Maybe it’s just me, but I have discovered that finding a way to utter that simple, one-syllable, two-letter word has been shockingly difficult, particularly in the past year. Somehow, when I try to say the word “no,” I get nervous and shaky — I begin to fear that look of disappointment on the person’s face opposite me and I scramble to think of how I’d possibly fit this new obligation into a time block on my already-packed schedule.
It shouldn’t be so hard; It’s quite literally one of the easiest words to say, but the thought of having to tell someone no when I’m asked to help them with something or complete a task seems almost unimaginable. As I’ve gotten older, and as I’ve gotten more acquainted to Tech, it has become increasingly difficult to say it.
I think that’s one of my greatest issues with the culture here at Tech, though I know it isn’t exclusive to our campus. The fact that there is this invisible weight, an unspoken expectation, to constantly be doing something. Because of that, my “break” times lead to a feeling of guilt and me searching for ways to fill it, and when I’m faced with the question “Can you do this,” my automatic response is “yes.” A response I regret later when I feel like I’m drowning in the work I told myself I needed to do.
What my inability to say “no” leads to is me splitting my time and attention in so many different areas, and across so many different responsibilities, that I can no longer realistically do those things well. Grades begin to slip and meetings are missed, and I spent more time feeling overwhelmed with it all than I did feeling calm.
I end up saying yes to so many things that those things lose their value; I cannot really give the things that matter the attention they deserve.
Perhaps more importantly, I cannot really give myself the time I need, the time to be still and to take a break — something that is necessary if we want to do anything effectively.
Either because I’m terrified of letting people, including myself, down or because I just feel this pressure to constantly be busy, I got to a point earlier this semester where I realized it just wasn’t feasible for me to try to do everything I had been doing. Between a full class load, a part time job and various campus involvements, I felt like I was drowning in the things that once kept me afloat here at Tech.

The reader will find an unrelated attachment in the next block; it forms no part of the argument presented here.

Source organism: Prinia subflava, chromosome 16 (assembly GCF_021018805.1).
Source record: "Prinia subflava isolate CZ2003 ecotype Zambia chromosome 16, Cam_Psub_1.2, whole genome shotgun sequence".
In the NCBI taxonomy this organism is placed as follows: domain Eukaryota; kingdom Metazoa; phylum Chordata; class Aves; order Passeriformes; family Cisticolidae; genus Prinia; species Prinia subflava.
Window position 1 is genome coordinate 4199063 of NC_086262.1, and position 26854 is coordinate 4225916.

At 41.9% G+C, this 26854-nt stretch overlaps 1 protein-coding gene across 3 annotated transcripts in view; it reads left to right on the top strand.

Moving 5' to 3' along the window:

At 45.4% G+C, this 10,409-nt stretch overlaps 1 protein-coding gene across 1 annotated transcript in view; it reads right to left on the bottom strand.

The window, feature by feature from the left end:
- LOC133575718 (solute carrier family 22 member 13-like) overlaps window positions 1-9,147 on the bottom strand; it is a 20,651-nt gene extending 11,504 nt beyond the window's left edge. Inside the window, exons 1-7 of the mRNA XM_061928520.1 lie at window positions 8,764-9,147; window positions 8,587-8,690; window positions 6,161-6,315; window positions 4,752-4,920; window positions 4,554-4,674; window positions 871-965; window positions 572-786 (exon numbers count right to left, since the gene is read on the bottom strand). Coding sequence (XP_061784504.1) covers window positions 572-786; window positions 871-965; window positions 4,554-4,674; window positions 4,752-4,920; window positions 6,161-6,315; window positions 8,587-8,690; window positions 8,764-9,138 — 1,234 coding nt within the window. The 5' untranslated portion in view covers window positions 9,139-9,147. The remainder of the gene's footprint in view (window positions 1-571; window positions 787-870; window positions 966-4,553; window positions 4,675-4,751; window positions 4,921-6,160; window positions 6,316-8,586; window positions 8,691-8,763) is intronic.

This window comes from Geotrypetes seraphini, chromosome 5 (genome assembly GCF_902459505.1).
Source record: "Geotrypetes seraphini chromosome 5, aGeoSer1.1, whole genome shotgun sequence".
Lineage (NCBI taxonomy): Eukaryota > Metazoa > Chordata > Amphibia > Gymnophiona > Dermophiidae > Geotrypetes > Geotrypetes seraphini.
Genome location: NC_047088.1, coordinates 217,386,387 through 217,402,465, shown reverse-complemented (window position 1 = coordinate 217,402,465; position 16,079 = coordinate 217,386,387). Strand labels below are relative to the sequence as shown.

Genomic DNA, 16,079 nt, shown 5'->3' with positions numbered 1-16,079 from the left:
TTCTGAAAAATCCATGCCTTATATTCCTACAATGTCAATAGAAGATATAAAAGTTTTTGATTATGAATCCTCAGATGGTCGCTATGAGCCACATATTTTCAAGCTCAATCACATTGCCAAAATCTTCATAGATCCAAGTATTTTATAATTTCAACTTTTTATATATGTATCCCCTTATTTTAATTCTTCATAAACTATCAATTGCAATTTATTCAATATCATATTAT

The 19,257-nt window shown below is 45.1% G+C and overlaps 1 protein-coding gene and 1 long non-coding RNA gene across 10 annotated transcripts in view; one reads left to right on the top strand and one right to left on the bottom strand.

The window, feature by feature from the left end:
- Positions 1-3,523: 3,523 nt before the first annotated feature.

We already work so hard as students. We have tons of responsibilities and obligations already before adding jobs, extracurriculars and social involvements on top of those things. These things are so necessary to making our college years enjoyable, and my student experience is only enriched by campus involvements and having interests outside of our school work. But, there is a balance to all of it.
I’m currently in the process of learning that priorities are very, very important aspects of our lives.
I remember growing up, my parents would always lecture me on priorities. I would tune them out, thinking I knew everything or thinking I could do everything.
We don’t have to do everything. Actually, doing less allows us to really invest in those things we are doing. Something I’ve heard a lot is to “invest deeper not wider”, and I think that’s a piece of advice we could all use.
I also think that this is a lesson we all have to learn for ourselves. It can be hard to know just how much you can manage unless you take on too much. Sometimes, I think we all need to learn that taking on less isn’t a bad thing.
What’s worse, in my opinion, is staying in those unhealthy environments where life revolves around work, where everything feels planned and stressful.
It is okay to step away from those responsibilities and to take time for the things you enjoy. I think once we do that, the things that we do prioritize can become more valuable parts of our lives.
It’s important to realize that saying no is necessary and good. Since learning how to say that ironically simple word, I have found myself enjoying this semester again and actually feeling excited about the few things I have on my less-busy schedule.